When I get back to the lounge, everyone but Adam is gone. I hear a giggle from the girls’ bedroom and start walking that way to investigate. Jono comes out from hiding behind an open door, picks me up and swings me over his shoulder. He carries me into the bedroom, where the girls are laughing and waiting, and then puts me onto a high shelf and shouts, “You’re in jail!”

 

Bethany goes to find her purple phone and presses a few buttons saying, “Police! Police!”

I ask her if she’ll be my lawyer, but Jono lifts her up onto the shelf too.

He says, “You ladies are just too pretty. It’s a bit much for an early morning, all these beautiful women in one room. I have to hide you away for a while. I’d put you in there too, Sarah, because you’re too beautiful too… but you’re a big girl and it’s my off season. These two are enough lifting for one day.”

Sarah laughs.

Bethany falls off the shelf on purpose, and Jono steps forward and catches her.

“See! Batman. Probability.”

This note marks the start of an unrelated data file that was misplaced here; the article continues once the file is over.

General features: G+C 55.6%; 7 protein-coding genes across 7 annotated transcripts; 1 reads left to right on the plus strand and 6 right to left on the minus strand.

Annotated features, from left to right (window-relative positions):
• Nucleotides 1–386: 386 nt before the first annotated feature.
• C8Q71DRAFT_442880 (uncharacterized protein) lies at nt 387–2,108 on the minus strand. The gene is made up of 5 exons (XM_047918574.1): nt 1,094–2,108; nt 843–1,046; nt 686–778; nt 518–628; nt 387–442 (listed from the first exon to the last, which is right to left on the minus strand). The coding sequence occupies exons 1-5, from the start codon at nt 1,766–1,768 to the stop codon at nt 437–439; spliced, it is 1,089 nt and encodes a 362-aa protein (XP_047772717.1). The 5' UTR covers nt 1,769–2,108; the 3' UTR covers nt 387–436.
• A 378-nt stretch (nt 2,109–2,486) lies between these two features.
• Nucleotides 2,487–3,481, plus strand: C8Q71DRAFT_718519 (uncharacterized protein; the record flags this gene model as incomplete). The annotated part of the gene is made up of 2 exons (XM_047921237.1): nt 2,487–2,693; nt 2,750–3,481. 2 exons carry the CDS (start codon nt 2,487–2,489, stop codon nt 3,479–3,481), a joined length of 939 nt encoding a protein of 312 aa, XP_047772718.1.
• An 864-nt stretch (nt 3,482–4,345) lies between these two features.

I wriggle around until my legs are out from under me, and then slide off the shelf until I’m standing on the floor. “I’m going to give these other two their showers. And I’m guessing you haven’t done breakfast? Or meds?”

“Are you okay? Sorry…” He fidgets with his shorts pocket.

“Sorry what?”

“I think when I was carrying you I accidentally touched, like, your…”

“Oh I didn’t pick up on that.”

“Okay cool. We’re cool. Batman!”

He swings Bethany upside down over his shoulder and runs out of the room.

 

Jono steals my iPod to take selfies with Sarah, and she moves her arms for the first time all day, to poke at her own face on the touch screen. He shows her how you can change the filter, to make your face look sunshiney and bright, or worryingly blue­tinted. She laughs.